Tuesday, April 1, 2014


Last week the US announced it was sending more personnel and materiel to beef up the African Union regional army’s hunt for the Lord’s Resistance Army (LRA).

This time around an extra 150 personnel will be flown in, to assist the 100 Special Forces already in place from the previous assistance. Officially these elite units will not see any action, use high tech equipment to ferret out the elusive Joseph Kony and his band of murderous cronies.

Kony, down to a few bad men is holed up somewhere in the Central African Republic near the south Sudan border,  it is thought, a lawless hell hole with several other outlaws roaming around.

"Thankfully the terror the LRA meted out on Ugandan soil is a fast fading memory. Kony probably played his last hand in 2002 when after a year’s lull in activity attacked the border town of Agoro in Kitgum and triggered Operation Iron Fist, a foray into Southern Sudan by the UPDF...

Subsequent attacks in Uganda like the bloody massacre in the Barlonyo in 2004  or attacks into eastern Uganda were attempts by the LRA to disperse the concentrated action on their camps in South Sudan.

A major turning point in the war against the LRA was the gazetting of the rebel group as a terrorist organisation by the George W. Bush administration in 2001, the listing of Sudan as part of the axis of evil, which prompted Khartoum to cut off overt support for the LRA and allow Uganda to pursue the rebels deep into southern Sudan. 

At around the same time the government was released from the arbitrary cap on military spending imposed by the donor community for almost a decade.

Kony was also the first individual to be indicted by the newly created International Criminal Court (ICC) in 2005.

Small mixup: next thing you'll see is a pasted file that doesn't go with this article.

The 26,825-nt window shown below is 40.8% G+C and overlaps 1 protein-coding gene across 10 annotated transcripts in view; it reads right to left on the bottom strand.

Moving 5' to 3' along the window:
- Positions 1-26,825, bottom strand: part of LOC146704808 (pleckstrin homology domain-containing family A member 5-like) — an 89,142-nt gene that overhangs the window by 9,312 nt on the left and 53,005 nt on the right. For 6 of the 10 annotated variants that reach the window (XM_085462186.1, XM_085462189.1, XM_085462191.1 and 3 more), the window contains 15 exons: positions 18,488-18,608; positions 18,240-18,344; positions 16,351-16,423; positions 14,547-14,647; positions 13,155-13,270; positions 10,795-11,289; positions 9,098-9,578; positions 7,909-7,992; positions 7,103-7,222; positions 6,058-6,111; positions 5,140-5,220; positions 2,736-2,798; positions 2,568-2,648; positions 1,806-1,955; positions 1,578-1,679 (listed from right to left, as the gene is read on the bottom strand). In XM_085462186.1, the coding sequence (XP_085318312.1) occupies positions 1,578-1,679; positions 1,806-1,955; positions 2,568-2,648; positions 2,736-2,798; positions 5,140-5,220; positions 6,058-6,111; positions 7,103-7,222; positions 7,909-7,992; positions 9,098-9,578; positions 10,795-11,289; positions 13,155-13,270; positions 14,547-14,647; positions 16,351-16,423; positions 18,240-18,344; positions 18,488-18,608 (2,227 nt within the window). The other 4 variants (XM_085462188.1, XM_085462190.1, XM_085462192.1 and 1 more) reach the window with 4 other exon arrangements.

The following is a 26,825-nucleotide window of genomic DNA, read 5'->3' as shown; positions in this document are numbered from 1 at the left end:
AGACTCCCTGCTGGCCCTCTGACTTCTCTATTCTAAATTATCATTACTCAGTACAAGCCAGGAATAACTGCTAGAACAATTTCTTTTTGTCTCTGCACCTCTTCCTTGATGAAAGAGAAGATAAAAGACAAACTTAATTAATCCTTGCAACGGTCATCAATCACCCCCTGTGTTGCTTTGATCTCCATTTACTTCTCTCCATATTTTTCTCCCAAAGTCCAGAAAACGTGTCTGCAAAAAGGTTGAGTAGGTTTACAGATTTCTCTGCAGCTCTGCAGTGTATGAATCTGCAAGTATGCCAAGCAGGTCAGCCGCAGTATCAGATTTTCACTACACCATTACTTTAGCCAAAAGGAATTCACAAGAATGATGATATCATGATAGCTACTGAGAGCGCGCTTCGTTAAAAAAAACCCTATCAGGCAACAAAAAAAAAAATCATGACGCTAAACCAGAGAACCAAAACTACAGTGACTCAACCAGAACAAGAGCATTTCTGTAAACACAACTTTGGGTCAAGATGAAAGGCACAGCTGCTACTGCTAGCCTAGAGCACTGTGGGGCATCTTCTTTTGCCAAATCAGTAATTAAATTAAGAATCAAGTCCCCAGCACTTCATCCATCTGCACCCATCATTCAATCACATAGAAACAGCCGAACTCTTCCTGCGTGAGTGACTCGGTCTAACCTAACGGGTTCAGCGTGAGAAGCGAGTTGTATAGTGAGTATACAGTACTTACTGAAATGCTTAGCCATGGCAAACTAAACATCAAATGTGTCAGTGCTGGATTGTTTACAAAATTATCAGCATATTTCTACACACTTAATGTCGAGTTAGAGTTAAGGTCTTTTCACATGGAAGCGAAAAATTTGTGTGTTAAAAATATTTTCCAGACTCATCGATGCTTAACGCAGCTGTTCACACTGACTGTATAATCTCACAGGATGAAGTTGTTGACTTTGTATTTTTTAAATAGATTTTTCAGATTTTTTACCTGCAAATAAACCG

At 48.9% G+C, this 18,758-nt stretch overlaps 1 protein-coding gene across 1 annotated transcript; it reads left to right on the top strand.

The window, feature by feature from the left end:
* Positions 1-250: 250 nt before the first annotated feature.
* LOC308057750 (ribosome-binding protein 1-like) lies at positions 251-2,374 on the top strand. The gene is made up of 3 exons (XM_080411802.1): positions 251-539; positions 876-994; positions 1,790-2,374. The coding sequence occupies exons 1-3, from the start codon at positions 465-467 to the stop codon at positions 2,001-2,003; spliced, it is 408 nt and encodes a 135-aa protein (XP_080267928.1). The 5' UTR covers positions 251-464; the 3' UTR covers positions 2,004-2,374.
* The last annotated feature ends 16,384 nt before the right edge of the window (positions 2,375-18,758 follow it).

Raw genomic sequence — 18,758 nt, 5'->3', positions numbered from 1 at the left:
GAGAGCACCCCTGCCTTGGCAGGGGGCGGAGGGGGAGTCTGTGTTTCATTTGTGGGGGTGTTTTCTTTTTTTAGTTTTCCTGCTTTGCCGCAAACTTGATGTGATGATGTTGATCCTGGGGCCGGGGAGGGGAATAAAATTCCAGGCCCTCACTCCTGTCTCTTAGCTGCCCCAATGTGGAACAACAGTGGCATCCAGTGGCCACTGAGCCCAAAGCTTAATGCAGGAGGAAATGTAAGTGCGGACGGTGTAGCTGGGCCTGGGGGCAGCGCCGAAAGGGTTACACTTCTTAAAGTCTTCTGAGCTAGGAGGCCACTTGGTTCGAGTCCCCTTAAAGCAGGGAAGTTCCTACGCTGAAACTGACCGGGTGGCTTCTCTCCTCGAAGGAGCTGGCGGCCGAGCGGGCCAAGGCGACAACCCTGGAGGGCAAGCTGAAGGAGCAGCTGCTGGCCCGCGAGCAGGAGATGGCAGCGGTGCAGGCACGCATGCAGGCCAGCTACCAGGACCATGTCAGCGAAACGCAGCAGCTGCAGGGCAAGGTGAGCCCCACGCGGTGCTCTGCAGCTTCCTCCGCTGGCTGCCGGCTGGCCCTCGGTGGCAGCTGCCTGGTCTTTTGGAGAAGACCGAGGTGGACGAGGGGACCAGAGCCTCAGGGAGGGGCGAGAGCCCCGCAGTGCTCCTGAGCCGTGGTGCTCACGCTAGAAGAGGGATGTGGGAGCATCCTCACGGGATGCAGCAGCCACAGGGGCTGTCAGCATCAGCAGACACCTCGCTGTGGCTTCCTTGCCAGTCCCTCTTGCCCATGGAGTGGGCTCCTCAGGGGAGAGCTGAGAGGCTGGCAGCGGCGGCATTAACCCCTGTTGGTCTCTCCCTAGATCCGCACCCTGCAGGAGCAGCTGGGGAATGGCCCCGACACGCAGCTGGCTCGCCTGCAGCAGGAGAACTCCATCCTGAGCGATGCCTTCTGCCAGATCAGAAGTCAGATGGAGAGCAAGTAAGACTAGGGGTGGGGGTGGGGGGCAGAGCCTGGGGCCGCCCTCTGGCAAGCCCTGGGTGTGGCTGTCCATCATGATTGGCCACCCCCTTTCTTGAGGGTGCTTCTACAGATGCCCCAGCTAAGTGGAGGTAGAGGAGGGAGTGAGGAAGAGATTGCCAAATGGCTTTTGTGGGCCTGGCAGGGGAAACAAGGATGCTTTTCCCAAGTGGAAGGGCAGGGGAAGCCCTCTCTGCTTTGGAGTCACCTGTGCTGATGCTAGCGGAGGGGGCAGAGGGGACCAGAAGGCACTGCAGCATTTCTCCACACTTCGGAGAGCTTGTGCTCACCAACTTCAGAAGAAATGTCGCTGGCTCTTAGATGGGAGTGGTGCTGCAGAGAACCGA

Incidentally former ICC prosecutor Mario Ocampo was around last week hawking his services as a special prosecutor to the war affected communities of northern Uganda and Barlonyo in particular.

More than a decade later the White House reacting to mounting pressure from powerful constituencies at home to help in shutting down the LRA and the desperate need for some foreign policy victories, have set their sights on the remnants of the LRA.

To put a final nail in the LRA insurgency would be to put a stop to one of the most intractable conflicts on the continent.

The conflict which started as a last stand by retreating soldiers of the UNLA, overthrown by the NRA in 1986, was hijacked by Joseph Kony and transformed into an orgy of bloodletting, large scale kidnappings of children for use as soldiers and sex slaves and the forced displacement of up two million of the northern Uganda’s people.

The NRA and later the UPDF did not always acquit themselves with distinction, leaving a sore taste in the mouth that is yet to be expunged.

So Kony’s prospects going into the future are decidedly bleak. But we have heard that all before.
This time things may be different. 

Among the reasons the LRA have been able to hold out so long is that they recruited by abduction and were therefore difficult to infiltrate. A few people who presented themselves for recruitment met very nasty ends.

With a badly depleted force and now operating in a foreign land far from the Acholi heart land in South Sudan the LRA must be feeling truly like fish out of water. 

Secondly the LRA’s low technology approach to war means they still run around on foot shunning vehicles and most recently telecommunications -- unnecessary if you are not interested in controlling territory, but problematic if your generals are getting older. Kony according to records will 53 this year.

And finally Khartoum for fear of alienating itself further probably can’t touch their former ally with a ten foot pole.

"In a strange way the capture or demise of Kony will only be good for political back slappers. Believe it or not there are still some who sleep with one eye open, in mortal fear of the return of the son of Odek village but  reactions to Kony’s end will be mooted probably more relief than jubilation....

New York Times correspondent Thomas Freidman coined the word the super-empowered individual, loosely defined as a person who by leveraging force – physical, mental or another against a system is able to cause ripples through society for better or for worse. 

At the time he came up with the term the internet was not in widespread use and the Osama bin Laden’s Al Queada had not flown planes into the World Trade Center, but could have been referring to Kony.


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